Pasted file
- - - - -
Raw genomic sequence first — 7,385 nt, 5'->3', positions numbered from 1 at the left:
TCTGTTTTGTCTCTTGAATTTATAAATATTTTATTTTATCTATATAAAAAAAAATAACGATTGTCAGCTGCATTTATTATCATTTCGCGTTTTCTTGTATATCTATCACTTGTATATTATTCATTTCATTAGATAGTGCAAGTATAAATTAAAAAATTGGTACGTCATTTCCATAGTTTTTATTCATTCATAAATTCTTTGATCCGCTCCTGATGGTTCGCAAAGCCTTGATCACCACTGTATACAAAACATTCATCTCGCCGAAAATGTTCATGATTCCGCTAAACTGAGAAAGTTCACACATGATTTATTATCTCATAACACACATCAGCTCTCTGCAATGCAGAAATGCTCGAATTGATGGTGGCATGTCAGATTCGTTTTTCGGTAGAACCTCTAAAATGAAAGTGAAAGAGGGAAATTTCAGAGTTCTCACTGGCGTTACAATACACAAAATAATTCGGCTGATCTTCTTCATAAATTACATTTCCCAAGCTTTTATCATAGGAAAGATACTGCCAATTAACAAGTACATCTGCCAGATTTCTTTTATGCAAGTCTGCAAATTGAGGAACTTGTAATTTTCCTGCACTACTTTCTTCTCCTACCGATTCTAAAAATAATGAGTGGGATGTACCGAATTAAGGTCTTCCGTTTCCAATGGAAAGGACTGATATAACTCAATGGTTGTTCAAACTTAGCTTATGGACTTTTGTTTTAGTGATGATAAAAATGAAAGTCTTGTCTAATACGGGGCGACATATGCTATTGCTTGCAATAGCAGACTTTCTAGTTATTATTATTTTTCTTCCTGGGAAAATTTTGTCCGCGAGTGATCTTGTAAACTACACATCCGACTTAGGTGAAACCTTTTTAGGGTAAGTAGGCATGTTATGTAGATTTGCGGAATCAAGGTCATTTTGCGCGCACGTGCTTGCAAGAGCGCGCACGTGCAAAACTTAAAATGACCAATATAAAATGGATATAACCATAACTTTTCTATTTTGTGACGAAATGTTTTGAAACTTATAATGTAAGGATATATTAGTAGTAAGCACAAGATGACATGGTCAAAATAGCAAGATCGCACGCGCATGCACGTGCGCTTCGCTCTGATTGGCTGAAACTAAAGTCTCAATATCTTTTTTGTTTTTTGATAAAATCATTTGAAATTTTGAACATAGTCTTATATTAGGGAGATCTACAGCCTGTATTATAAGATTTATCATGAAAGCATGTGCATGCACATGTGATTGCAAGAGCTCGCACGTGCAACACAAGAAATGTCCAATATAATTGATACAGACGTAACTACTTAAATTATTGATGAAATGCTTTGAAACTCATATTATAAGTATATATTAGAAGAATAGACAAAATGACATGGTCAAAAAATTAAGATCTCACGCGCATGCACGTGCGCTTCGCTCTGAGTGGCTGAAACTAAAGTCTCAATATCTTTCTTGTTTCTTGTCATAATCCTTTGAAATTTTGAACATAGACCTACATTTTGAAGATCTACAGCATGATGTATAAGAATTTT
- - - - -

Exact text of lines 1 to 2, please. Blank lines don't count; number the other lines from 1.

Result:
Raw genomic sequence first — 7,385 nt, 5'->3', positions numbered from 1 at the left:
TCTGTTTTGTCTCTTGAATTTATAAATATTTTATTTTATCTATATAAAAAAAAATAACGATTGTCAGCTGCATTTATTATCATTTCGCGTTTTCTTGTATATCTATCACTTGTATATTATTCATTTCATTAGATAGTGCAAGTATAAATTAAAAAATTGGTACGTCATTTCCATAGTTTTTATTCATTCATAAATTCTTTGATCCGCTCCTGATGGTTCGCAAAGCCTTGATCACCACTGTATACAAAACATTCATCTCGCCGAAAATGTTCATGATTCCGCTAAACTGAGAAAGTTCACACATGATTTATTATCTCATAACACACATCAGCTCTCTGCAATGCAGAAATGCTCGAATTGATGGTGGCATGTCAGATTCGTTTTTCGGTAGAACCTCTAAAATGAAAGTGAAAGAGGGAAATTTCAGAGTTCTCACTGGCGTTACAATACACAAAATAATTCGGCTGATCTTCTTCATAAATTACATTTCCCAAGCTTTTATCATAGGAAAGATACTGCCAATTAACAAGTACATCTGCCAGATTTCTTTTATGCAAGTCTGCAAATTGAGGAACTTGTAATTTTCCTGCACTACTTTCTTCTCCTACCGATTCTAAAAATAATGAGTGGGATGTACCGAATTAAGGTCTTCCGTTTCCAATGGAAAGGACTGATATAACTCAATGGTTGTTCAAACTTAGCTTATGGACTTTTGTTTTAGTGATGATAAAAATGAAAGTCTTGTCTAATACGGGGCGACATATGCTATTGCTTGCAATAGCAGACTTTCTAGTTATTATTATTTTTCTTCCTGGGAAAATTTTGTCCGCGAGTGATCTTGTAAACTACACATCCGACTTAGGTGAAACCTTTTTAGGGTAAGTAGGCATGTTATGTAGATTTGCGGAATCAAGGTCATTTTGCGCGCACGTGCTTGCAAGAGCGCGCACGTGCAAAACTTAAAATGACCAATATAAAATGGATATAACCATAACTTTTCTATTTTGTGACGAAATGTTTTGAAACTTATAATGTAAGGATATATTAGTAGTAAGCACAAGATGACATGGTCAAAATAGCAAGATCGCACGCGCATGCACGTGCGCTTCGCTCTGATTGGCTGAAACTAAAGTCTCAATATCTTTTTTGTTTTTTGATAAAATCATTTGAAATTTTGAACATAGTCTTATATTAGGGAGATCTACAGCCTGTATTATAAGATTTATCATGAAAGCATGTGCATGCACATGTGATTGCAAGAGCTCGCACGTGCAACACAAGAAATGTCCAATATAATTGATACAGACGTAACTACTTAAATTATTGATGAAATGCTTTGAAACTCATATTATAAGTATATATTAGAAGAATAGACAAAATGACATGGTCAAAAAATTAAGATCTCACGCGCATGCACGTGCGCTTCGCTCTGAGTGGCTGAAACTAAAGTCTCAATATCTTTCTTGTTTCTTGTCATAATCCTTTGAAATTTTGAACATAGACCTACATTTTGAAGATCTACAGCATGATGTATAAGAATTTT